Continuing our spotlight on volunteer translators, we’d like to introduce Ulla Plon, a MyHeritage member from Denmark, who has been helping to translate MyHeritage products into Danish for over a year.
Born in 1952 in Copenhagen, to a Danish mother and a father who was a Jewish refugee from Vienna, Ulla spent her first 10 years in the suburbs. Later, she moved with her parents and younger brother 50km north to a small town on the coast near Elsinore, the setting of Shakespeare’s immortal tragedy, Hamlet.
Since she was a child, Ulla was always interested in her family history.
“I loved it when my mother and maternal grandmother told me family stories and about their own childhood.”
For Mother’s Day, we asked you to share advice, sayings or quotes your mother told you when growing up by finishing the sentence “Mom says…”
We're delighted to announce that we've updated our Android and iOS mobile app with a new look to improve your family history experience. The enhanced app enables families around the world to build their family tree, instantly discover ancestors and relatives, and preserve and share their legacy, all with a better looking and more intuitive interface.
So far more than 4 million people have downloaded the MyHeritage app, and its usage is growing worldwide. Within the last 3 months, the app was selected by Google as a featured Android app in more than 100 countries, making MyHeritage the first company in the family history industry to receive such a recognition.
The MyHeritage mobile app is supported in 36 languages, enabling families around the globe to stay connected by capturing and sharing family memories on-the-go.
Available for iPad, iPhone and Android smartphones and tablets, the mobile app has been optimized for each platform using cutting-edge technologies and provides a user-friendly interface for working on your family tree.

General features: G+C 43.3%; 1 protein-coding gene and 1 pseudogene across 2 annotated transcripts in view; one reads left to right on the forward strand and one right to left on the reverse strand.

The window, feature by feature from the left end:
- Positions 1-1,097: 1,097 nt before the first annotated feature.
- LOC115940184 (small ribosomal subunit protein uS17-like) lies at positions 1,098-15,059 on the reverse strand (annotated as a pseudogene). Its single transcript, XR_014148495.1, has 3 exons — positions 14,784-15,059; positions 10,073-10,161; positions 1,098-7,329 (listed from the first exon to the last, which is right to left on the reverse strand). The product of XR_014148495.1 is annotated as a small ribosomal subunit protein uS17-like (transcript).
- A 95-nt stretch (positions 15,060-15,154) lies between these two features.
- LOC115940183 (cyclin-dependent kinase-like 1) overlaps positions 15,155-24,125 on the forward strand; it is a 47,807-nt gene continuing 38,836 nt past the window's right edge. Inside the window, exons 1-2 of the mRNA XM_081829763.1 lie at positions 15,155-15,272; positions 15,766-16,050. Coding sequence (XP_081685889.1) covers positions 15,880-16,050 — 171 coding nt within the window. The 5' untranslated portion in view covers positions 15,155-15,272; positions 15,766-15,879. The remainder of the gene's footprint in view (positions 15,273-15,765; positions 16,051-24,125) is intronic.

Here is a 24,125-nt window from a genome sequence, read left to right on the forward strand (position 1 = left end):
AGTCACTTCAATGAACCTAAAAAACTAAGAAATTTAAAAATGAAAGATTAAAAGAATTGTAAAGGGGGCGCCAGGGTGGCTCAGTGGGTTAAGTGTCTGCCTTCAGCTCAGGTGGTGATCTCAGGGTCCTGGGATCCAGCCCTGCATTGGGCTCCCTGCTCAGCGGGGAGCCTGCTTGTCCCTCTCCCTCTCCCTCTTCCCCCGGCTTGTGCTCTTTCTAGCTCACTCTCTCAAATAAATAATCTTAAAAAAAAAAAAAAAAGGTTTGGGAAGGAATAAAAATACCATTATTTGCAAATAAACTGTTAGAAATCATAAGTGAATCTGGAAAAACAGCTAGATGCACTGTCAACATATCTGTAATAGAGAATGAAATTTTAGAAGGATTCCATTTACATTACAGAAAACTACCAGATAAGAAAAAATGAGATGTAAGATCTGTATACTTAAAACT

There are pearls of wisdom or sayings that you have heard all the time growing up. It is likely that you say the same things to your own children!
With Mother's Day just around the corner, we want to hear those special messages - and motherly advice - that have stuck with you over the years. Our mothers teach us many things, including life lessons, but often their funny sayings will always be remembered.
MyHeritage was recently featured on Israel’s leading prime time TV news show which covered the story of how the inhabitants of Erikoussa, a small Greek island, had risked their lives in WWII to save a Jewish tailor's family from the Nazis.
The video below (with English subtitles) shows the remarkable story of the island, the genealogical discoveries made by MyHeritage and an emotional interview with Abraham, whose mother was among those saved on Erikoussa.
When the Nazis invaded Corfu, most of the Jewish citizens were sent to Auschwitz, but a tailor named Savvas managed to escape with his three daughters and another girl named Rosa, to the nearby island of Erikoussa. Savvas had customers and acquaintances there, but what was incredible was that the entire island joined forces - at risk of death - and gave refuge to Savvas and his girls, and kept their presence secret from the Nazis for the duration of the war.